Dental health and diet may have an impact on the development and severity of psoriasis, according to dermatologists at the Ohio State University Wexner Medical Center. Psoriasis, a skin disease that causes thick and itchy patches of red skin with silvery scales, affects more than 8 million Americans, according to the researchers.
Psoriasis patients who rated their gum health as poor or very poor exhibited significantly more severe psoriasis symptoms than those with healthy gums, according to the study. Conversely, patients who ate fresh fruit at least once a day experienced milder psoriasis symptoms.
“Psoriasis is an autoimmune disease, so although it often presents as red, scaly patches on the skin, we know that the causes and consequences are more than skin deep,” said Benjamin Kaffenberger, MD, a dermatologist at the Ohio State Wexner Medical Center, associate professor at the Ohio State University College of Medicine, and leader of the study.
Psoriasis, which can last a lifetime, is caused by a problem with the immune system. In a process called cell turnover, skin cells that grow deep in the skin rise to the surface. Normally, this takes a month. But with psoriasis, it happens in just a few days because the cells rise too quickly. Treatments include creams, medicines, and ultraviolet light therapy.
“We’re looking for some sort of trigger that sets off the immune system. Because strep throat is one of the known triggers and the microbiome of bacteria in the mouth is much more complex, that became our starting point,” said Kaffenberger. “We wondered if poor dental health could be a risk factor for psoriasis.”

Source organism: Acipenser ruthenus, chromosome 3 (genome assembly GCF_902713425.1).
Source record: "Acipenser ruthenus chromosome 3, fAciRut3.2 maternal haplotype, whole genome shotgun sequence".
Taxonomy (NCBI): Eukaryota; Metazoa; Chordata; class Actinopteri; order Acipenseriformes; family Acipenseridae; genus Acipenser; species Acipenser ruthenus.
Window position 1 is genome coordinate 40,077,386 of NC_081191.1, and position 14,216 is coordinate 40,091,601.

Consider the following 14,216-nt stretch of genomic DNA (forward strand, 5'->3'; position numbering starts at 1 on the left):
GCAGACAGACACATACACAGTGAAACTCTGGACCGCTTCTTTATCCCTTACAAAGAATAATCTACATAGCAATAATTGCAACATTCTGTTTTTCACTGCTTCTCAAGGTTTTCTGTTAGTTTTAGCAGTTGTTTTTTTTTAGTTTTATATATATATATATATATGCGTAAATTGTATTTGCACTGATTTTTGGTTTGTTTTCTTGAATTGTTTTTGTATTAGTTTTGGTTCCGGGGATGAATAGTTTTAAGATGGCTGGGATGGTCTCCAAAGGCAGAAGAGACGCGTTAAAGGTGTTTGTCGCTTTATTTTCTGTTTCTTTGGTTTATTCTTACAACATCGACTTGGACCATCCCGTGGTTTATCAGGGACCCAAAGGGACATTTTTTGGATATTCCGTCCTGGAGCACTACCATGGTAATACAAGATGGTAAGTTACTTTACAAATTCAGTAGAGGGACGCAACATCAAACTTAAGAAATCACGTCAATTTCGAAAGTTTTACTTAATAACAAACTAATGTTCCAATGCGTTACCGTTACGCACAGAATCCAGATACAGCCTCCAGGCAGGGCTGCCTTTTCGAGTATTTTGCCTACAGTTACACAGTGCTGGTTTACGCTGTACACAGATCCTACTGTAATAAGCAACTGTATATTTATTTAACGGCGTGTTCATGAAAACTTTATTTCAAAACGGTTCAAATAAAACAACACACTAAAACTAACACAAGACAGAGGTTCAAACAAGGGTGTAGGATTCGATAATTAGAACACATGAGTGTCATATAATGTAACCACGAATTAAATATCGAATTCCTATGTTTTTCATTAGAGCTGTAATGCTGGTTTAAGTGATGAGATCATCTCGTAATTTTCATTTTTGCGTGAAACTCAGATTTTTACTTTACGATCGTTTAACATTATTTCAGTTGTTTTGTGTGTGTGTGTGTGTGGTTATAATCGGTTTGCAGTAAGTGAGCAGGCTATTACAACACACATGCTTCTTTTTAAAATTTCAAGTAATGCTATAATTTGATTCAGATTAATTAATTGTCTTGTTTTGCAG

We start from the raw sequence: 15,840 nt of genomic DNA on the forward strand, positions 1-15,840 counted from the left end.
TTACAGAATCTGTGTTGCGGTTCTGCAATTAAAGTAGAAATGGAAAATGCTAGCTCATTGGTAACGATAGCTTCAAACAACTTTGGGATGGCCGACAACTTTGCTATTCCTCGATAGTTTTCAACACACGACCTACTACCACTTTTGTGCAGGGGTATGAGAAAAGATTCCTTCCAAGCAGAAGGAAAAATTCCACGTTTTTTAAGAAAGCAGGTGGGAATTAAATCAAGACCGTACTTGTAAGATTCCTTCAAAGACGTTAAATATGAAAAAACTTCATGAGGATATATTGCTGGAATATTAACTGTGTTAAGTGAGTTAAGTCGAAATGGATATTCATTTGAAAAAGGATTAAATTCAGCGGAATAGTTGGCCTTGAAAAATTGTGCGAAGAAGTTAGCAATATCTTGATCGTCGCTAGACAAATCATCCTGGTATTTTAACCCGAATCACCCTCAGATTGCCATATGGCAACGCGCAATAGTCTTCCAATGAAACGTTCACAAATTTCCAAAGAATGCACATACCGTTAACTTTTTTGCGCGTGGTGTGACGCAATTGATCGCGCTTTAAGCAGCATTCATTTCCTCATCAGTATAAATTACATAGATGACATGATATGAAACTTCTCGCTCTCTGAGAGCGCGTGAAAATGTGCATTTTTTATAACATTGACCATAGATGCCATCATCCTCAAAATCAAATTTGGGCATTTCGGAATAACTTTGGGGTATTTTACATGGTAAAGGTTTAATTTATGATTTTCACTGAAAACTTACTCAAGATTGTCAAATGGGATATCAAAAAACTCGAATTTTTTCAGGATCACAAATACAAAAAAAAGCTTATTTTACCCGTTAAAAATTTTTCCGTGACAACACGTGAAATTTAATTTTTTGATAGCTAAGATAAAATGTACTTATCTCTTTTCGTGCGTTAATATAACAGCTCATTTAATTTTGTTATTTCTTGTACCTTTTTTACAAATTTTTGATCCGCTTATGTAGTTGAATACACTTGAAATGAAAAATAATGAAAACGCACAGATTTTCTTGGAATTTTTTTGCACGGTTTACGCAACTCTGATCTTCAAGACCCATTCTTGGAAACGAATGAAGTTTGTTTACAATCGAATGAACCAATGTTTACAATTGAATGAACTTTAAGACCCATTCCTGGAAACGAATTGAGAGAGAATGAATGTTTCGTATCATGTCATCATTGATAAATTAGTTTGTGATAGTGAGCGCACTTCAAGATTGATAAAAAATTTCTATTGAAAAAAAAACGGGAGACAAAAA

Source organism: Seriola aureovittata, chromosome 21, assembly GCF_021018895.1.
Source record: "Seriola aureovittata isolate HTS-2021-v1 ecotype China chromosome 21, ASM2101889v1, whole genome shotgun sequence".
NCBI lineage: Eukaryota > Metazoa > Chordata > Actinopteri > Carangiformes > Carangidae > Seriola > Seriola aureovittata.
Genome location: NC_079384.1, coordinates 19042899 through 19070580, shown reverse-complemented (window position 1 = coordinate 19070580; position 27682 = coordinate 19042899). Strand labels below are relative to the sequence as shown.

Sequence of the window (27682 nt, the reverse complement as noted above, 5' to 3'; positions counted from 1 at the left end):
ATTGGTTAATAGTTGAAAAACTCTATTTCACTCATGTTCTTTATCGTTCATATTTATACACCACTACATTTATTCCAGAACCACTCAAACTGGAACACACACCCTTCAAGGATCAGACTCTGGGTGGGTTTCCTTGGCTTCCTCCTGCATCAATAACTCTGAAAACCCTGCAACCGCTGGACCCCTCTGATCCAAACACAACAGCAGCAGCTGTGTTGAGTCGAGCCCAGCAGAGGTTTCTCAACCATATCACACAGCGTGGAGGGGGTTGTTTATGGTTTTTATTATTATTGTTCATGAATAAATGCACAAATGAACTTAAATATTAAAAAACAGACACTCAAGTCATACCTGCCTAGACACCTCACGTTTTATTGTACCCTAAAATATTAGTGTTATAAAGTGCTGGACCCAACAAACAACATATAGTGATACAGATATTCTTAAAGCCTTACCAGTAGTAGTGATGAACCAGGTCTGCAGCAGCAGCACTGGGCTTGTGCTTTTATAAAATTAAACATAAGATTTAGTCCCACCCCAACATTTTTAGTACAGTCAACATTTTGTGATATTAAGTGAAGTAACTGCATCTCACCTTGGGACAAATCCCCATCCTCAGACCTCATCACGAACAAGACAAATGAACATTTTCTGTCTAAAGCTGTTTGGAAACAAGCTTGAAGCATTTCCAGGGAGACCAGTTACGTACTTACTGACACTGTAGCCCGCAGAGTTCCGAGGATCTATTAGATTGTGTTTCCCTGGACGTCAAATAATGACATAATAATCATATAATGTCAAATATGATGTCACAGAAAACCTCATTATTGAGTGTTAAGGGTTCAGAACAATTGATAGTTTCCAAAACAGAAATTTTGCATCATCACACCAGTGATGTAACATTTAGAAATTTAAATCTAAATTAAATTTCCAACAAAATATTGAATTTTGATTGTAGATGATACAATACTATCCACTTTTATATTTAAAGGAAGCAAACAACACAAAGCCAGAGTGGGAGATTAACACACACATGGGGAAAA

The researchers created a specially designed lifestyle and diet questionnaire that was administered to 265 patients at Ohio State’s dermatology clinics. The study surveyed 100 patients with psoriasis and 165 without the disease. It found that poor dental and oral health, in particular gum pain, was associated with those who had psoriasis.
“Patients who had more severe psoriasis were more likely to report that their gums were in worse condition than patients who didn’t have mild to moderate psoriasis in the first place,” said Kaffenberger. “And patients who had higher fruit consumption reported less significant psoriasis, indicating fruit and potentially fresh foods may be an associated protective factor.”
The study also reinforced data from previous studies that found that a family history of psoriasis, smoking, and obesity were significant predictors of psoriasis. Kaffenberger hopes to expand the study outside of Ohio State’s dermatology clinics and survey thousands of psoriasis patients with varying degrees of the disease.
While Kaffenberger noted that the study’s results were very preliminary, he believes having dermatologists screen for dental health and counsel psoriasis patients for improved dietary health may help them.
“Psoriasis is a chronic disease and can be so severe that it covers the entire body. Patients ask us, ‘If I change my diet, will I get rid of this disease?’ That’s what really drove the onset of this study, to see what health and lifestyle changes patients could make,” said Kaffenberger.
“The key is to protect your gums and your mouth by brushing your teeth twice a day and flossing. Lifestyle changes include quitting smoking, avoiding high alcohol consumption, and properly managing diabetes,” Kaffenberger said.
The study, “The Impacts of Oral Health Symptoms, Hygiene, and Diet on the Development and Severity of Psoriasis,” was published by Dermatology Online Journal.
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